At its completion, the Thomas Viaduct was the largest railroad bridge in the United States[4] and the country's first multi-span masonry railroad bridge to be built on a curve. It remains the world's oldest multiple arched stone railroad bridge.[5] In 1964, it was designated as a National Historic Landmark.



Interestingly, it was commisioned and built so early on by B&O's first president,...and its still in use TODAY !!

https://upload.wikimedia.org/wikipedia/commons/thumb/3/31/Thomas-viaduct-1.jpg/800px-Thomas-viaduct-1.jpg


Brian

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railandsail
Engine Wiper



Posted - 12/11/2019 :  09:00:44 AM  Show Profile  Reply with Quote
Update

Here are the two zones of my viaduct marked out with the yellow marks. On the right side of the dwg is the double track 2 mainlines leading up most of that side from its start down in the lower end, up to the tunnel entrance to the helix at the back wall.

The single track portion is represented by that track that that splits off of one of the double track mainlines just prior to entering the helix portal and travels along the back wall to curve down and eventually join back in with the inboard mainline down the left side of the layout. This is my 'alternative track' that allows a trains to run continuous loops around the lower level of the layout without having to climb the helix each time.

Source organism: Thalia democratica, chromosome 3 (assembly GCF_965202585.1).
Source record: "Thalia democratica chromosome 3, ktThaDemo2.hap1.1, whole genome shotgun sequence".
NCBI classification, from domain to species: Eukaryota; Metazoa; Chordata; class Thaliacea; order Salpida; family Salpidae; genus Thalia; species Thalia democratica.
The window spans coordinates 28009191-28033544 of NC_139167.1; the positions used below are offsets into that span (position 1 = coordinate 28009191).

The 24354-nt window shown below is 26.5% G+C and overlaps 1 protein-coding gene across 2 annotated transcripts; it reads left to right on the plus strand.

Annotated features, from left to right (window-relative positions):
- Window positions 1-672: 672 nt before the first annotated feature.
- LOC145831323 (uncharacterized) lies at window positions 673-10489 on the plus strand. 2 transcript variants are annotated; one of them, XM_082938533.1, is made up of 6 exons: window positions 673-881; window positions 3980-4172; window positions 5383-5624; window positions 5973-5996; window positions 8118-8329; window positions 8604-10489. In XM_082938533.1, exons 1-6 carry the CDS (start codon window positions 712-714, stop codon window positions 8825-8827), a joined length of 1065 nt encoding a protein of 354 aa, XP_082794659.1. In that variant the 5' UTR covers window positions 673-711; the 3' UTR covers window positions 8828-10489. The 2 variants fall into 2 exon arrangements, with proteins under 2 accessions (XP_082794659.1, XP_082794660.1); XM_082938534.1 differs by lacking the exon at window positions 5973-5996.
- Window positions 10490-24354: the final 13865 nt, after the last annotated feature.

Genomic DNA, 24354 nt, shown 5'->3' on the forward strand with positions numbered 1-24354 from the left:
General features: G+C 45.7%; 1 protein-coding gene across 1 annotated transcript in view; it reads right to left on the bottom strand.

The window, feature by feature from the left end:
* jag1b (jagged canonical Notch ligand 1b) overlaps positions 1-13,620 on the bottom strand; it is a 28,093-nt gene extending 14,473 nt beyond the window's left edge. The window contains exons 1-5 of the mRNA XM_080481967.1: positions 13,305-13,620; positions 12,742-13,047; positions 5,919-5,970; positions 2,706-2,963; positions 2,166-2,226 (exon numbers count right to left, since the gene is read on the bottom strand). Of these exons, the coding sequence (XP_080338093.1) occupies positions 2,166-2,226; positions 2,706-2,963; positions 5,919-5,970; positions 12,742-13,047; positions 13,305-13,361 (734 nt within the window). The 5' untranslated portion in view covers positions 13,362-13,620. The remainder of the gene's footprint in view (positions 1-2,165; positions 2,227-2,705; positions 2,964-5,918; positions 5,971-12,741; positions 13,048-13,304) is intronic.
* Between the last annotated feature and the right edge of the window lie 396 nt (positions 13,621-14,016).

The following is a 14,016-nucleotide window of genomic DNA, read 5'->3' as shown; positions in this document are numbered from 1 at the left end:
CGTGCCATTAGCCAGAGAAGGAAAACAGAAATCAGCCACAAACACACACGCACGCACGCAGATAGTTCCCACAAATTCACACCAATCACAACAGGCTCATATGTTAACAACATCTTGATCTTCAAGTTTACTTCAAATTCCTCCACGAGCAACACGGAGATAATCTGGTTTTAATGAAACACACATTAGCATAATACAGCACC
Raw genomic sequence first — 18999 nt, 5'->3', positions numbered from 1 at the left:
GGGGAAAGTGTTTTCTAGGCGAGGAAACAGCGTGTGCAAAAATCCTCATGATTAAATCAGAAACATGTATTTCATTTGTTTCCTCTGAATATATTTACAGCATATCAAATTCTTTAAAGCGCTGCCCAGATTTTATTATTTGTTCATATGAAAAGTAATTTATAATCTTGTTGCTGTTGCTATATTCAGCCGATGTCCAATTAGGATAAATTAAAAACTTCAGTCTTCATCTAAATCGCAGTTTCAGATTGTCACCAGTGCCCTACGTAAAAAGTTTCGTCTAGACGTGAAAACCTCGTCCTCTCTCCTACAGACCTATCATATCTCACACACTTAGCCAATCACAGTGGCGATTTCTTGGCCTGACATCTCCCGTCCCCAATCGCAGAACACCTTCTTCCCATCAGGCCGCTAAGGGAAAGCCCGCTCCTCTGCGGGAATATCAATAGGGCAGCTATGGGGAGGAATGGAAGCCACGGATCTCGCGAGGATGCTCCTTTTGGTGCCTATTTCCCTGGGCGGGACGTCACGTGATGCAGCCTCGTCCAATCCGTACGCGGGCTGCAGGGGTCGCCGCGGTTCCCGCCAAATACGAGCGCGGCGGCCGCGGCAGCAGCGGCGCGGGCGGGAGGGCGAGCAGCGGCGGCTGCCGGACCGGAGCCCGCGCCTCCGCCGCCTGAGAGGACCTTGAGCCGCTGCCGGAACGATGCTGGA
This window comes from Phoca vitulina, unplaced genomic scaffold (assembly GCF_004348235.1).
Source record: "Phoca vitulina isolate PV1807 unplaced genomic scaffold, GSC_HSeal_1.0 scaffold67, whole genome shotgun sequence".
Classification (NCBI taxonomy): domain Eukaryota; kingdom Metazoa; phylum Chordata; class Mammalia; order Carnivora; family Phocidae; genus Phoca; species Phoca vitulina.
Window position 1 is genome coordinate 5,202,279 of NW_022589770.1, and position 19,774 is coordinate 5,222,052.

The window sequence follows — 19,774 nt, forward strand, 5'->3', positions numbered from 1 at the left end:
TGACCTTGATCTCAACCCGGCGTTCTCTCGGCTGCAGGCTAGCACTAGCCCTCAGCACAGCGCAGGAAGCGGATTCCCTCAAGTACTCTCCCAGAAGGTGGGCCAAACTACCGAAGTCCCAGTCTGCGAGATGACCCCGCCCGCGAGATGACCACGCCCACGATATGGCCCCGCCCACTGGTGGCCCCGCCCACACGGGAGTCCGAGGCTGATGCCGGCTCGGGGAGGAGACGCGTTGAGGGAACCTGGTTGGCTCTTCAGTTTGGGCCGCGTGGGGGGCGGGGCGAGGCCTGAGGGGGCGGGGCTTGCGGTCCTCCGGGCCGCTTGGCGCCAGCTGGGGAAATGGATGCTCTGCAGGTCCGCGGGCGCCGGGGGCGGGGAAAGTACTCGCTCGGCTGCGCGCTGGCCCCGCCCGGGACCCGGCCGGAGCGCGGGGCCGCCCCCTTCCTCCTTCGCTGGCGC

In both cases the viaduct(s) climb over two different tracks at their upper heights,...near the helix portal.
The longer double track portion climbs a 2.64% grade,... best I can do at the moment.
I'm not even going to mention the grade for the shorter single track portion at this time, as I am sure I will get many naysayers. Lets just say that I envision that in MOST cases the trains will be running down this grade, not up it.




Very rough mock-up at the beginning,...those blocks of wood are not the correct height





And those sheets of foamcore standing vertical are no where near correct,...just spare pieces thrown up to approx the outer reaches of the Balt city scene. And that viaduct there is an older plastic one I happen to have laying around.